SAN DIEGO — A San Diego judge on Thursday tentatively decided to lift a local ban against Hall of Fame horse racing trainer Jerry Hollendorfer — a ruling that paves the way for the trainer to participate at a local track that considered him to be a risk to its reputation and commitment to horse safety.
The ruling by Judge Ronald Frazier is subject to a hearing and final ruling on Friday in San Diego County Superior Court. But to keep its ban against Hollendorfer, the Del Mar Thoroughbred Club will have to convince the judge that his tentative reasoning is wrong.
Del Mar had banned Hollendorfer from its summer meet after he became the public face of the catastrophic breakdown crisis in horse racing. In a six-month span since December, Hollendorfer’s horses accounted for six of the 39 dead horses at Santa Anita Park and Golden Gate Fields.
Frazier’s tentative decision grants Hollendorfer a preliminary injunction that lets him participate in Del Mar’s summer meet, which started last week and runs through Labor Day.
Frazier’s tentative ruling stated: “The court orders Defendant Del Mar Thoroughbred Club is enjoined from denying Mr. Hollendorfer’s stall application, from refusing Mr. Hollendorfer entry to the Del Mar races, and from preventing Mr. Hollendorfer’s access to the fairgrounds as necessary to saddle, observe, and race his horses until fair procedure can be completed, in the form of arbitration as per the Race Meet Agreement.”
Hollendorfer also had been banned in June at Santa Anita after four of his horses there died in racing or training. Of the 30 dead horses at Santa Anita since December, no other trainer had more than two fatal breakdowns in training or racing.
Del Mar then followed Santa Anita’s lead by banning him, too, citing his death record in court documents. But Hollendorfer, 73, responded by suing Del Mar last week. He argued Del Mar’s decision was “arbitrary and capricious” and that he didn’t get a fair hearing.
The judge agreed in his tentative ruling. The ruling does not apply to bans at other tracks.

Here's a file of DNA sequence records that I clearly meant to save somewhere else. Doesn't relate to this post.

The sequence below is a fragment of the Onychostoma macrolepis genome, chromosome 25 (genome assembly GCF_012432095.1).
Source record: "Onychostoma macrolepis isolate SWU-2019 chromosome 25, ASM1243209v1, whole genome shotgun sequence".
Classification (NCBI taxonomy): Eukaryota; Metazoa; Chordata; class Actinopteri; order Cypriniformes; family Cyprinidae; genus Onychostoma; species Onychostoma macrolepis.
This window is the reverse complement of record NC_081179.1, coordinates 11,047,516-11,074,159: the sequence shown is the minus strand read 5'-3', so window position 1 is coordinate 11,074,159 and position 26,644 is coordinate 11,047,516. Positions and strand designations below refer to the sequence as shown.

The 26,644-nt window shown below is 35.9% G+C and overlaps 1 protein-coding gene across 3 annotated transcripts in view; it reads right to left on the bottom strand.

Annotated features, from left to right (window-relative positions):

“The Race Meet Agreement, the Stall Application, and the relevant legal authorities all support the same conclusion: Del Mar TC is not permitted to arbitrarily deny Mr. Hollendorfer’s stall application, nor arbitrarily refuse him entry to a race,” the judge wrote in the three-page decision. “Despite this, there is evidence Del Mar TC did indeed arbitrarily deny Mr. Hollendorfer’s stall application without first providing him fair procedure. Accordingly, the court finds there is adequate evidence to conclude Plaintiffs have a reasonable likelihood of prevailing on the merits, as to their claims for declaratory relief and breach of contract.”
In response to Hollendorfer’s lawsuit, Del Mar’s president Josh Rubinstein and Del Mar’s attorney, Chris Jaczko, explained in court documents last week that the trainer was considered a horse safety and public-relations risk for the track.
“Ordering (Del Mar) to permit Hollendorfer to train and race horses at Del Mar will lead to cries that (Del Mar) is not doing what it can to ensure horse safety, and if a fatal injury were to occur to one of his horses, the clamor to end horse racing would be deafening,” Jaczko wrote the court in a court filing last week.
Hollendorfer’s attorney, Drew Couto, described his client’s recent death toll as an aberration and blamed the fatality crisis on heavier rainfall and The Stronach Group, which owns Santa Anita Park and Golden Gate Fields.
Couto said management at those tracks put pressure on horsemen “to run more horses more often” in pursuit of profit. He said in two prior years at Santa Anita, Hollendorfer had just one racing fatality out of more than 550 starts.
Frazier made his tentative decision based on the likelihood that Hollendorfer would prevail on the merits of his case in a future hearing, as well as the relative harm he’d suffer if he didn’t get an injunction in the meantime.
Hollendorfer’s legal team “submitted sufficient evidence for the court to conclude Mr. Hollendorfer will suffer irreparable harm if an injunction is not issued,” Frazier wrote. “Mr. Hollendorfer has been a licensed thoroughbred owner and trainer for approximately 40 years… This is his only occupation, and his principal income is derived from participating in the races.”
Hollendorfer declined comment to USA TODAY Sports on the judge’s tentative decision, saying he wanted to wait until after Friday’s hearing and final decision.